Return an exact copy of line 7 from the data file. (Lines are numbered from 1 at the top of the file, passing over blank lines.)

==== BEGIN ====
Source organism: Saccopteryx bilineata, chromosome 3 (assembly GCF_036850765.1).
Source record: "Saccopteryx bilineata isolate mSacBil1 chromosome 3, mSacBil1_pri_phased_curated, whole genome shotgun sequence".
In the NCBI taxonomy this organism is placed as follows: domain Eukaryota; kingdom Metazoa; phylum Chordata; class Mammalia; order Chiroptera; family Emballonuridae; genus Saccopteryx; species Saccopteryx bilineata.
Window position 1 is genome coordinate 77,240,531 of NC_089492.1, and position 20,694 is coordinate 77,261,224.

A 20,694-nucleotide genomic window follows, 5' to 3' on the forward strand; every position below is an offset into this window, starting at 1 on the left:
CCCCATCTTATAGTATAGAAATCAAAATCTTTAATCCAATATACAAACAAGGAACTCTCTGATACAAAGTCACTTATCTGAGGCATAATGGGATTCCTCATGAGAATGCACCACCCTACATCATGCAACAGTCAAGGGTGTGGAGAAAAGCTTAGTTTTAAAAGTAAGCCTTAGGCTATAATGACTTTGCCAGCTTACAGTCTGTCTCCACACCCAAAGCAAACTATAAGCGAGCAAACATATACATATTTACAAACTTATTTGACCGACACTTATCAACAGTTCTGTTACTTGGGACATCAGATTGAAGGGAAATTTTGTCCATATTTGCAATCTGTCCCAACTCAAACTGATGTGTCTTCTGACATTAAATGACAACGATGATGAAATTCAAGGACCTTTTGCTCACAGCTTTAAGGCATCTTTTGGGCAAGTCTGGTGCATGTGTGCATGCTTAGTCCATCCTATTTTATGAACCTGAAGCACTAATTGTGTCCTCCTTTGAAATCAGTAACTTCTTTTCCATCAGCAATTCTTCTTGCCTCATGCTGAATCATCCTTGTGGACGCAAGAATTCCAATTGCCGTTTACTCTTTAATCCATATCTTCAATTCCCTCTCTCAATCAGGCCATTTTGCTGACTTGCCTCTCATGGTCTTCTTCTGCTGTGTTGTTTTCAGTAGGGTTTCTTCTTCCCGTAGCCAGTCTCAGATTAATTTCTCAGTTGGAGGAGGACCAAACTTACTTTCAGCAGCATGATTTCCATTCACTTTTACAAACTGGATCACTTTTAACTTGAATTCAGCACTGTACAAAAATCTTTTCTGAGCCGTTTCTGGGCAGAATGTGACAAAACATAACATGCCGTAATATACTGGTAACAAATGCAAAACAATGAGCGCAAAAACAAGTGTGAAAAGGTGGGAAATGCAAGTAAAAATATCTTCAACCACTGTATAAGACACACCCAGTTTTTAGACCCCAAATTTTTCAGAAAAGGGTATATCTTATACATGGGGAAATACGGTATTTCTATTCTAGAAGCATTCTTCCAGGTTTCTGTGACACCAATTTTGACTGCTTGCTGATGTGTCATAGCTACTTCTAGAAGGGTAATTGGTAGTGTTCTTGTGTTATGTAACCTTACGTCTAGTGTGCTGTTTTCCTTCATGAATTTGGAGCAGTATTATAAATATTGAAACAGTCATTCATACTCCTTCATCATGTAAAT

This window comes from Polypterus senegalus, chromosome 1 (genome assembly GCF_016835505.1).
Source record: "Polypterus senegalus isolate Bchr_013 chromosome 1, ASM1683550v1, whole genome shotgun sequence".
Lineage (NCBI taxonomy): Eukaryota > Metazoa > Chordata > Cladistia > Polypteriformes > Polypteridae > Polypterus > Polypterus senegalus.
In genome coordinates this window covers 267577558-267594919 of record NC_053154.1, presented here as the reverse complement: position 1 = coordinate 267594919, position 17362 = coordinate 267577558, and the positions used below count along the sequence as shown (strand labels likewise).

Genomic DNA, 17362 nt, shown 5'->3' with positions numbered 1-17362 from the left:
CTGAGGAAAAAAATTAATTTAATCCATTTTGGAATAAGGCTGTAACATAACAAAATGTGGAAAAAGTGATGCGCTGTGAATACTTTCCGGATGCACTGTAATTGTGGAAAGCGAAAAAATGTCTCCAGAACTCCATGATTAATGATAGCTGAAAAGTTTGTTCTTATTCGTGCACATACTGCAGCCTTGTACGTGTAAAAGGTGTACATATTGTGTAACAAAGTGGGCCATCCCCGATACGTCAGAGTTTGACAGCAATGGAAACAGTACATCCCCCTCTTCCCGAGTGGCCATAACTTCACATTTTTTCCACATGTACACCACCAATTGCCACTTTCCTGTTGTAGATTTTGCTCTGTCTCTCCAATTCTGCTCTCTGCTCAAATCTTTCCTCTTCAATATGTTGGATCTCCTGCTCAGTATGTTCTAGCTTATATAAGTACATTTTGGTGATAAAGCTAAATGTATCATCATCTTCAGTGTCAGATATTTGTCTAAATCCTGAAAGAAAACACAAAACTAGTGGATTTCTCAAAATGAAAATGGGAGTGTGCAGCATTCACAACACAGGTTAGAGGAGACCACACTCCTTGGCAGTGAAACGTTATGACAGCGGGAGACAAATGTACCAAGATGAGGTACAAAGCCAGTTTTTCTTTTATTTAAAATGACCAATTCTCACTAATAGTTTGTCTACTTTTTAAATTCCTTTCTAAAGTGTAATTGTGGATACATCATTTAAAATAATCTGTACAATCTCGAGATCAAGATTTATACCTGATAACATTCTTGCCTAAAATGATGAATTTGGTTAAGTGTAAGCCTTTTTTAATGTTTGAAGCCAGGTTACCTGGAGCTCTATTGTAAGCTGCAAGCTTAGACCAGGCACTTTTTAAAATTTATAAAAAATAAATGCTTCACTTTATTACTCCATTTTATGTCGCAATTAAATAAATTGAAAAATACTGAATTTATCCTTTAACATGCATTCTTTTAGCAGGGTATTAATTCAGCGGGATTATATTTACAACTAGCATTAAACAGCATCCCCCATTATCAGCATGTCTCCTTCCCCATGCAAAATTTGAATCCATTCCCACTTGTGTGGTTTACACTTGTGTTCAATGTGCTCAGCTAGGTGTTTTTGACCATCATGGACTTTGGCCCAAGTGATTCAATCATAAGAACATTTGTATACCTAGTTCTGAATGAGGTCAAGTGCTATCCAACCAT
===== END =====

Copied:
This window comes from Polypterus senegalus, chromosome 1 (genome assembly GCF_016835505.1).